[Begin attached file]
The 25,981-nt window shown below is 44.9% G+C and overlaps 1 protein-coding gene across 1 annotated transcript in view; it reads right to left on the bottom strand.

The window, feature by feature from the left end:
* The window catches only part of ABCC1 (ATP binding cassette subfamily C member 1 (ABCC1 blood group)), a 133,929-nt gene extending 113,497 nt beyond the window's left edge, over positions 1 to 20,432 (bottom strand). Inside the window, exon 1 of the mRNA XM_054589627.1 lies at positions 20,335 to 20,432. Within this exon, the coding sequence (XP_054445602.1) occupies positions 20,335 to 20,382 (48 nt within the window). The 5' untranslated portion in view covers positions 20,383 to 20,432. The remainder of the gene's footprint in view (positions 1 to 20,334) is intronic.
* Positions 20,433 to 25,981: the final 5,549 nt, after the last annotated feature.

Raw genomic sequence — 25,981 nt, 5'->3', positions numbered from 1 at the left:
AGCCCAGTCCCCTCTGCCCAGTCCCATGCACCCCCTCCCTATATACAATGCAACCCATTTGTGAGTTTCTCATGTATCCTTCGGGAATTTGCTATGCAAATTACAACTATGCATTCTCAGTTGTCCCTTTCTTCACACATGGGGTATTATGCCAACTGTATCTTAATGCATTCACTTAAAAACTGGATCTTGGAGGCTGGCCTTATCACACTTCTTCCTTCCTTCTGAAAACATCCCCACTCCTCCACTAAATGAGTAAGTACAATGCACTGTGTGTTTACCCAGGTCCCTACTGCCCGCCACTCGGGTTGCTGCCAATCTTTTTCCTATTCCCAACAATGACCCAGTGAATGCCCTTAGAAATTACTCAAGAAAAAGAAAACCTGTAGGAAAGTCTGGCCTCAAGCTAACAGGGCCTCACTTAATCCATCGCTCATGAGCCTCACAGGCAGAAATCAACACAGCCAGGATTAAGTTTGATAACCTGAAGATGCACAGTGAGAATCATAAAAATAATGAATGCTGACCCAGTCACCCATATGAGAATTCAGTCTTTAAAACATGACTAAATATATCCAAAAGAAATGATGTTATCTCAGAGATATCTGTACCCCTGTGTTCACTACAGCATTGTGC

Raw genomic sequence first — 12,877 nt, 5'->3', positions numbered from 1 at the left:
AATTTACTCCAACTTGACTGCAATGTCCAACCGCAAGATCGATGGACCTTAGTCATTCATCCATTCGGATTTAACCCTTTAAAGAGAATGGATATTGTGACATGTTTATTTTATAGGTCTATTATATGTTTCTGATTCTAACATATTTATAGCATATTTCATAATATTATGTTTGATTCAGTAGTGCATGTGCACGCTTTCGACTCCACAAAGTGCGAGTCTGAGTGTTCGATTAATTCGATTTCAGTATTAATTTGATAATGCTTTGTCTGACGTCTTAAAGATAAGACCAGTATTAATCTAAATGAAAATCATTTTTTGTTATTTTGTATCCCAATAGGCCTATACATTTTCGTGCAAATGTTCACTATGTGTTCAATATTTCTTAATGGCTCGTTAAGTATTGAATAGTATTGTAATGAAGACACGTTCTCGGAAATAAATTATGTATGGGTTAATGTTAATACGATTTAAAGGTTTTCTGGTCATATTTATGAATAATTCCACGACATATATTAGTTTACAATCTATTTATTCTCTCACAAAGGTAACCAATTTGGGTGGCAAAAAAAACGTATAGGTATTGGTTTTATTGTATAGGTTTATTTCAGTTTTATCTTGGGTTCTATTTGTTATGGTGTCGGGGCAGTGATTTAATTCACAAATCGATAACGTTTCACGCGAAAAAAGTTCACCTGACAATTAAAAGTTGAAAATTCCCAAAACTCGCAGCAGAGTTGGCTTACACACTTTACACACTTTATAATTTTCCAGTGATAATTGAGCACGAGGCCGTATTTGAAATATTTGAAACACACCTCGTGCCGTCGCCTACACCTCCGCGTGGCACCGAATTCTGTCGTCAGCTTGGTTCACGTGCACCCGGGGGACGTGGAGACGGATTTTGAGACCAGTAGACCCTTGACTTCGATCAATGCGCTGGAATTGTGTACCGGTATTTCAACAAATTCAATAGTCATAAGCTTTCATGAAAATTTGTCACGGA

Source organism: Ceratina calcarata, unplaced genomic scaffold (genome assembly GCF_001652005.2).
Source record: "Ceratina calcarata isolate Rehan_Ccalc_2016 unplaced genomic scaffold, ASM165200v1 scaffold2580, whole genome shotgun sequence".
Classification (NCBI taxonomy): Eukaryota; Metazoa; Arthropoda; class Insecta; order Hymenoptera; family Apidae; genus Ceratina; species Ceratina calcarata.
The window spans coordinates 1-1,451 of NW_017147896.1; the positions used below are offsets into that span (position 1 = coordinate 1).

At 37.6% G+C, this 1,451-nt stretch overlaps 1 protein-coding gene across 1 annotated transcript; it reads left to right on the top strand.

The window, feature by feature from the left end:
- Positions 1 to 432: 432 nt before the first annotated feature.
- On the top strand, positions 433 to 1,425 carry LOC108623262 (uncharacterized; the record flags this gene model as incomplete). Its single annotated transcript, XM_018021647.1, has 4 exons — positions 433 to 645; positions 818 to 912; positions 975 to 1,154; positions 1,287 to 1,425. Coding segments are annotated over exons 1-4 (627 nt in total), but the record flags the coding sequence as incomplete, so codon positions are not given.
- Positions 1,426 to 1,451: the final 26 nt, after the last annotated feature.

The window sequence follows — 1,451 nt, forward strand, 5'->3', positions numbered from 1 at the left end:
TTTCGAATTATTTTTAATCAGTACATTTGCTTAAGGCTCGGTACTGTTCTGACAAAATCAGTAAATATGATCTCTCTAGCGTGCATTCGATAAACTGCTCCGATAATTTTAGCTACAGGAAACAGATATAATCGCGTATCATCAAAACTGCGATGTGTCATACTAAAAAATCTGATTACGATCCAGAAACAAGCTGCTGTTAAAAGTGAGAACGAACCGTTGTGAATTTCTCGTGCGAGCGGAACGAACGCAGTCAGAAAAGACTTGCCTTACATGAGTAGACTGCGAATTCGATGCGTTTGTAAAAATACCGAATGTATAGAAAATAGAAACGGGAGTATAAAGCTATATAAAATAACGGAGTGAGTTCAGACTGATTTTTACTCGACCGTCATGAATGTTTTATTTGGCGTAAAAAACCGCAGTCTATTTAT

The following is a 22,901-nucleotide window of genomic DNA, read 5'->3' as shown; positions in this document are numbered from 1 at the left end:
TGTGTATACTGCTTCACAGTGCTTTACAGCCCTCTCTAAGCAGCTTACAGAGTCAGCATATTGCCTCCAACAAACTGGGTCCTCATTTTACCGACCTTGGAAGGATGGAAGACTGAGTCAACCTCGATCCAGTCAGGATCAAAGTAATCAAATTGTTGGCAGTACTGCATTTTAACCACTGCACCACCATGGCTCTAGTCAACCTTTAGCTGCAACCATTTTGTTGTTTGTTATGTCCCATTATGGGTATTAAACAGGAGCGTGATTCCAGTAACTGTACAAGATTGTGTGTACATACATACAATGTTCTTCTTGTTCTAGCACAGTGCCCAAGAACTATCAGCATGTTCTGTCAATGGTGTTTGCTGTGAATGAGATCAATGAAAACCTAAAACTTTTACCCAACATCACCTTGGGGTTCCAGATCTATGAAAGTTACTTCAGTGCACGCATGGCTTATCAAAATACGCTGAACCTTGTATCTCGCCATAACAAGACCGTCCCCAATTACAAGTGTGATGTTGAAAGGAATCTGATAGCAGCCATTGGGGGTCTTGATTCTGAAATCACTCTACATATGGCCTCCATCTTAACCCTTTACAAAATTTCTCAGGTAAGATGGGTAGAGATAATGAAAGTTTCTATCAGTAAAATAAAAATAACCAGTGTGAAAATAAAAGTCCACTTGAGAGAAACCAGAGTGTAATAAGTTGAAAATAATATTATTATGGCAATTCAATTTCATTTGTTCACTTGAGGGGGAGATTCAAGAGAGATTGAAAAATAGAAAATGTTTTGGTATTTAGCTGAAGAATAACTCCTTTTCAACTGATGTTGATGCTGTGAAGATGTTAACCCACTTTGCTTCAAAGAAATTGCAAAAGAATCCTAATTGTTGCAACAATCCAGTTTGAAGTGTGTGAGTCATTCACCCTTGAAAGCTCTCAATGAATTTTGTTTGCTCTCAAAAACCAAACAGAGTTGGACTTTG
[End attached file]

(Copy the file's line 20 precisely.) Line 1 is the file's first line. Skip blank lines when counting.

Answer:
The following is a 22,901-nucleotide window of genomic DNA, read 5'->3' as shown; positions in this document are numbered from 1 at the left end: